As we said earlier, the most important thing you can do is to plan your food strategically and spread your calories throughout the day. Understand your prey’s patterns, and eat accordingly so you can effectively digest your food and stay in pursuit when opportunities arise.
This one is often overlooked, but fat might be the most important source of nutrition in the backcountry. Fat provides essential fatty acids, which the body cannot produce on its own. Fat is also high in energy and helps the body to absorb vitamins.
Our heart rate slows at altitude, causing our body to burn more fat as an energy source. Your body will thank you for consuming as much fat as you can in the backcountry. Fat is typically a heavier option, but for us, the benefits of healthy fat consumption outweigh the downside of packing a few extra ounces.
Coconut oil is a great fat source, plus it’s lightweight. Bring a container of coconut oil and stir some into your coffee in the morning and even your freeze-dried meals. Mini Babybel Cheese rounds are another great fat source and can be eaten as a snack on the go. Some of us even pack an old school log of hard salami, which provides vital fat and protein. Is it lightweight? No, definitely not. But after eating freeze-dried meals and bars for days on end, sinking your teeth into some salami will make you forget all about the weight.
Protein is absolutely essential for muscle recovery and for maintaining your metabolism during active endeavors. Protein also provides calories, and experts recommend that anywhere between 10 to 35 percent of your calories should come from protein. Once you find your optimal daily caloric intake, make sure at least 10 percent (we aim for 25 percent) is coming from protein.
Freeze-dried meals containing meat are a great way to get a protein boost, but you should also consume other sources of protein throughout the day. Nut butter, mixed nuts, and seeds are all great sources of protein on the go. Those delicious salami logs we mentioned as a fat source are also a replenishing source of great protein. Protein powder is another nice option that can easily be consumed with water.
Most of us don’t need an excuse to eat sodium, so there’s no reason you should deprive yourself of this vital nutrient in the backcountry. Too much sodium is definitely not good, but it’s essential for providing electrolytes and maintaining the body’s proper pH level. Sodium is the primary electrolyte lost when we sweat. You could drink water all day long, but if you don’t consume enough sodium your body won’t be able to maintain its pH. Elevation, hot weather, and long periods of high activity all contribute to a greater loss of electrolytes.
You can easily get sodium in both your meals and snacks. Just make sure that your nutrition plan accounts for a healthy amount of sodium. The American Heart Association recommends eating between 1,500 and 2,300 milligrams of sodium per day.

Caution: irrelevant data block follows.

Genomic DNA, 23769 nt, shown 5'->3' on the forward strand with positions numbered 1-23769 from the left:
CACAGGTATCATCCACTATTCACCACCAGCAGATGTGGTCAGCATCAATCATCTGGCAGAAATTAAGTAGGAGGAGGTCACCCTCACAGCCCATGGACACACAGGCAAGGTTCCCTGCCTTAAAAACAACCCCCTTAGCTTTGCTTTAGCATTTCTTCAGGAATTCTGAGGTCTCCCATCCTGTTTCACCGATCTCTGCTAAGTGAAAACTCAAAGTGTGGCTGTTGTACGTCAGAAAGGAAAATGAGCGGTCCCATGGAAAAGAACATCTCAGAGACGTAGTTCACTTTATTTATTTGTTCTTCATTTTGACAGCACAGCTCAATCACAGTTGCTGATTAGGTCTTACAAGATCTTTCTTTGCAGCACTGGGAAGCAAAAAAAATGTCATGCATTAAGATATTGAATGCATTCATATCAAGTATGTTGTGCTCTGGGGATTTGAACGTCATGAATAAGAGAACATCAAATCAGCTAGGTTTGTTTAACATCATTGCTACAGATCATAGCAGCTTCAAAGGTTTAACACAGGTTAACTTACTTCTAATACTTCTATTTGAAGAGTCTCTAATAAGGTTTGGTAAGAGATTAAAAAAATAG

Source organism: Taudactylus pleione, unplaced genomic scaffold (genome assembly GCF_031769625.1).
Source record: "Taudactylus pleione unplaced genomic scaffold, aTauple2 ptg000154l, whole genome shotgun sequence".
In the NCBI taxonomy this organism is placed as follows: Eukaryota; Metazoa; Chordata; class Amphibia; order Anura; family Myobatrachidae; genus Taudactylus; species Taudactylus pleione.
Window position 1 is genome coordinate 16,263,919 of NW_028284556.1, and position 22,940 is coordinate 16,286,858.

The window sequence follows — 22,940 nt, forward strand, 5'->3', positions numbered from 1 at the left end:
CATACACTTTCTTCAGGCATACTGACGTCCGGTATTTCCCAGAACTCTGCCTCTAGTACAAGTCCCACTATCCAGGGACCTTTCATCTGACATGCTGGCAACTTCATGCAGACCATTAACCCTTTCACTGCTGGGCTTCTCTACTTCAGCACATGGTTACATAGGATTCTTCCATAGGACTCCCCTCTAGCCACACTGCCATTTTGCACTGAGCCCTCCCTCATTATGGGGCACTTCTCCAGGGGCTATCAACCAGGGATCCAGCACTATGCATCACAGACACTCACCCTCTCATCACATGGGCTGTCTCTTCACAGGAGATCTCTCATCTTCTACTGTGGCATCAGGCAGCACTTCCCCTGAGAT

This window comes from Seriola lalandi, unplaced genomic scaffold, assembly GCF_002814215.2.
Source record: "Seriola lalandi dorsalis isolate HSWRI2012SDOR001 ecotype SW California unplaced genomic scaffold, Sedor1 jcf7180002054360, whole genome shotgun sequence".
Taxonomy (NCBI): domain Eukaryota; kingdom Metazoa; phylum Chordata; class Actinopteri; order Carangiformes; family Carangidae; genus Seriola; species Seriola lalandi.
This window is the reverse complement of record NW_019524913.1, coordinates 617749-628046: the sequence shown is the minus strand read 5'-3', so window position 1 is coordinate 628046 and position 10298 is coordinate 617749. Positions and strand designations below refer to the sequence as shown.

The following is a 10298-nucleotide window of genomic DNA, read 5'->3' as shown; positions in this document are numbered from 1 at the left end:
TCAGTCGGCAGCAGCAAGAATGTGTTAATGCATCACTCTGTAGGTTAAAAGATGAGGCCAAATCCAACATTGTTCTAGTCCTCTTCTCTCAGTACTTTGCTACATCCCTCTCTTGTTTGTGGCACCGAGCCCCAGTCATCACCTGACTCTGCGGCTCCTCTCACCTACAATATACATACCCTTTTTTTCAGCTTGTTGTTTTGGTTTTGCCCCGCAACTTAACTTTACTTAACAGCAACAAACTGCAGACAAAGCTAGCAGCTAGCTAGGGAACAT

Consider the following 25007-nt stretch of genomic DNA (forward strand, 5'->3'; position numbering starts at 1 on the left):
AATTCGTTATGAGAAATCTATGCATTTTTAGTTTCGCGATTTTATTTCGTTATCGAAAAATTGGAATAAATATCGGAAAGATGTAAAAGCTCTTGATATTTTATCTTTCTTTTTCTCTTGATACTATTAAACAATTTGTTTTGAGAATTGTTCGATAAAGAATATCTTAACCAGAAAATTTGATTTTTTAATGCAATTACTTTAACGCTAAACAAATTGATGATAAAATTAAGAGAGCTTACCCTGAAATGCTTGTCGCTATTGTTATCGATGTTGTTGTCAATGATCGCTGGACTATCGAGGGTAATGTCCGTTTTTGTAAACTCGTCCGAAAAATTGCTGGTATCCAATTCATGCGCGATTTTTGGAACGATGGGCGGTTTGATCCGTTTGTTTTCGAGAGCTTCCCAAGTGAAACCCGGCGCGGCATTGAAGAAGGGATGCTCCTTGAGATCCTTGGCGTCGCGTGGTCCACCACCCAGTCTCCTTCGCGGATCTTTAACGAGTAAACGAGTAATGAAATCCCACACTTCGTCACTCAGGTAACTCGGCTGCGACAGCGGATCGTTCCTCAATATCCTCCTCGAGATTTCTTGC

There has been a ton of research done around sodium intake for ultramarathon runners, and there are some great products on the market that can give you a nice boost on the go. Many endurance runners now use salt tablets to maintain electrolytes. Salt tabs are lightweight, and they allow you to easily measure how much sodium you’re adding to your diet. In general, try to consume around 500 to 700 milligrams of sodium per liter of water. Remember, you are getting sodium from other food in your daily ration. Don’t overdo it, but if you’re running low on sodium, salt tabs are a perfect option to give you a boost.
It may seem counterintuitive, but it’s really easy to avoid drinking water when we’re hunting. This leads us to drink large amounts all at once, which is a recipe for a severe stomach ache. Whether you prefer drinking out of a bladder or a bottle, make sure your water is in a convenient spot so you can sip on it all day long.
We also like to add supplements to our water, which give it some flavor to help encourage us to drink it and can also provide many other great nutrient boosts. Tailwind Nutrition has a ton of great powder concoctions that you can add to your water to replenish calories, electrolytes, and carbohydrates as you hydrate.
Lastly, water will likely be the heaviest thing in your pack. It’s crucial to understand where you will be hunting so you don’t have to pack in more water than you need. You may find an incredible hunting spot that is loaded with game, but if a water source is miles away, you’re going to run into problems camping there. Packing enough water for even just one day is completely unrealistic. Camp near good water sources, and carry a portable water filter like a Katadyn BeFree so you can drink as you cross water sources without having to haul several liters as you hunt.